But then there's Pat Buchanan. This is mind-boggling.
First, America has been the best country on earth for black folks. It was here that 600,000 black people, brought from Africa in slave ships, grew into a community of 40 million, were introduced to Christian salvation, and reached the greatest levels of freedom and prosperity blacks have ever known.
I'll be the one of the first liberals to acknowledge that one of the great virtues of American society is that we have lots of opportunities to pull ourselves up by our bootstraps - I'm the product of people who did exactly that. And Barack and Michelle Obama are both clearly examples of people who have done that, as well. And Buchanan is technicaly correct that lots of African Americans have prospered. But he seems to think that, once the Civil Rights Act and Voting Rights Act were passed in the 60's, all racism and its effects simply vanished, and that whatever problems African Americans have is strictly their own fault. That's beyond ridiculous.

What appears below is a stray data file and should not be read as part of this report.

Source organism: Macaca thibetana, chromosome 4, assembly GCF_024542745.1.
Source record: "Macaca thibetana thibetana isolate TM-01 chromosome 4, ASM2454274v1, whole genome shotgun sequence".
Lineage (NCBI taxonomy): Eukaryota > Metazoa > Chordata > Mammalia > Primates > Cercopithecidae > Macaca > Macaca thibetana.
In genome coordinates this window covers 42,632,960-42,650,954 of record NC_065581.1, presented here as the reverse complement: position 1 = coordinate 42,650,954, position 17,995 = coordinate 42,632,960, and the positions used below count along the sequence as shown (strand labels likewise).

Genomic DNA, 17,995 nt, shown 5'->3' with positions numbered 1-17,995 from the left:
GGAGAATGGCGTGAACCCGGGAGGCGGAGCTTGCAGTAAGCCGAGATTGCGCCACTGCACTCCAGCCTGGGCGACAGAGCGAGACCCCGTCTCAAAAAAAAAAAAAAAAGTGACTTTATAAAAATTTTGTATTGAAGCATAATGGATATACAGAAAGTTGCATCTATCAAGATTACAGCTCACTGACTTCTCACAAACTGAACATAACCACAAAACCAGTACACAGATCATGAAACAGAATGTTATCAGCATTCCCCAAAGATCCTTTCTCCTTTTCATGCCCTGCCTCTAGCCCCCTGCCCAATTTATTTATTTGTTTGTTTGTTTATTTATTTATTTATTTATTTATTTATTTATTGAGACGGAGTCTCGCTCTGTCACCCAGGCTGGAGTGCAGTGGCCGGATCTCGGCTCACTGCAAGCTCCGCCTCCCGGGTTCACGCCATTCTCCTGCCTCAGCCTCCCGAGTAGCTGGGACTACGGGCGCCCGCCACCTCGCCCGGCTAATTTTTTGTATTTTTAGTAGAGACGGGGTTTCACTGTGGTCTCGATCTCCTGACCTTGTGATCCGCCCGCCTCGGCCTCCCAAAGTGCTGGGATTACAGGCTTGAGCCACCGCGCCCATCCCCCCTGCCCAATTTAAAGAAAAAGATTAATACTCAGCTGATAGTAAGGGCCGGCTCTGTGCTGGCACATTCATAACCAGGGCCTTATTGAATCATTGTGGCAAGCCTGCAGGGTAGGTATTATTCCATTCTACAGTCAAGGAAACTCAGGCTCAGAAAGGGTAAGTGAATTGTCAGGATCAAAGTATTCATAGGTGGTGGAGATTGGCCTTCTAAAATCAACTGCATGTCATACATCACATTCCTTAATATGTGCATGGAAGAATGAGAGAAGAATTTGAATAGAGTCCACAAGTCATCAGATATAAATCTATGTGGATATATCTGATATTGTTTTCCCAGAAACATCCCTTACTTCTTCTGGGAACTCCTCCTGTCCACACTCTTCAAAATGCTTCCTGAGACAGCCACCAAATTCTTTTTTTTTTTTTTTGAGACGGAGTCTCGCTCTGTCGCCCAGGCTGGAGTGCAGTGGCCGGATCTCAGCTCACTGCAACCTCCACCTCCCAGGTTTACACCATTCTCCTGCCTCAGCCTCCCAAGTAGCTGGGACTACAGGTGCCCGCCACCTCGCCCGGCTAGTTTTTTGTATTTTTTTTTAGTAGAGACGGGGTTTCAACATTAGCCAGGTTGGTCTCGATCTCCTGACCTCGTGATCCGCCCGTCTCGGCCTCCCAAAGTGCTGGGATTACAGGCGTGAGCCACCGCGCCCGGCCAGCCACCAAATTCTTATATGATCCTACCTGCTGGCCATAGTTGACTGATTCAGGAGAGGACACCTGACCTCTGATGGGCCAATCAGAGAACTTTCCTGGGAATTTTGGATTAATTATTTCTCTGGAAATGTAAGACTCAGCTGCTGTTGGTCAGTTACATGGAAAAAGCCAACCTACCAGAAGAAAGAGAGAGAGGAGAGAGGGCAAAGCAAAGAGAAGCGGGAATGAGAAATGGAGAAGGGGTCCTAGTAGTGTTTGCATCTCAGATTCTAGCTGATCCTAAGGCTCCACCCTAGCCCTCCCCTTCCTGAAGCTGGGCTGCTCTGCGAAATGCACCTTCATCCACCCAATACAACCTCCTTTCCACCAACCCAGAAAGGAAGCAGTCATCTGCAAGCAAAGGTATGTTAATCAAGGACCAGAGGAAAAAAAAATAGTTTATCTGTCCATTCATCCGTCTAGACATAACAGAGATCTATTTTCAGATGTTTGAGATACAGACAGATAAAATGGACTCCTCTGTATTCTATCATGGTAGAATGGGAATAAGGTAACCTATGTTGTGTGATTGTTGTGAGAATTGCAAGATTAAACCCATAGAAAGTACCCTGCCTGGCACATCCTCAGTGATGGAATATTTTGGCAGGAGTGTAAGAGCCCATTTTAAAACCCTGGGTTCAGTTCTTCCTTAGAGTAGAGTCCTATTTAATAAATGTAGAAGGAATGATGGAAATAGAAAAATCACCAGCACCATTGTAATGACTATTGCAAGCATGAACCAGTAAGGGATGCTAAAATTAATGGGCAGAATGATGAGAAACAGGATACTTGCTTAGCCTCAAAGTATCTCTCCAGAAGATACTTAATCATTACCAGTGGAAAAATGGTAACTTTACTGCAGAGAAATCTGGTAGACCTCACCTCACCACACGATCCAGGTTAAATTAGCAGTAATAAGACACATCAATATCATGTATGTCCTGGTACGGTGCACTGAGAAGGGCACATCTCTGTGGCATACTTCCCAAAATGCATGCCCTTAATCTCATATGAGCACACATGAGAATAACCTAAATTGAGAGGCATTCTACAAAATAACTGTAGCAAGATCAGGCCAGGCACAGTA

He thinks that black people in America owe whites thanks:
We hear the grievances. Where is the gratitude?
Seriously? Barack Obama is running for President of the United States of America. Does Buchanan think he's doing that just as a joyride? He's doing it because he loves this country, and he thinks he can make it better. He's incredibly grateful for the opportunities he has had. He makes that clear. If Pat Buchanan thinks otherwise, he's not listening. Which, of course, would not be surprising.
Buchanan claims that he's hearing the grievances, but he doesn't seem to give them any credence. He doesn't seem to think that the grievances have any legitimacy. Which is absurd and incredibly insulting to African Americans. Yes, there have been great strides in redressing the sins of the past in this country. But forty years of opportunity is not much time to make up 350 years of oppression. If Pat Buchanan wants to hear expressions of gratitude from African Americans about all the wonderful things white people have done for them, he could start by stop whining about the problems of being a white American male.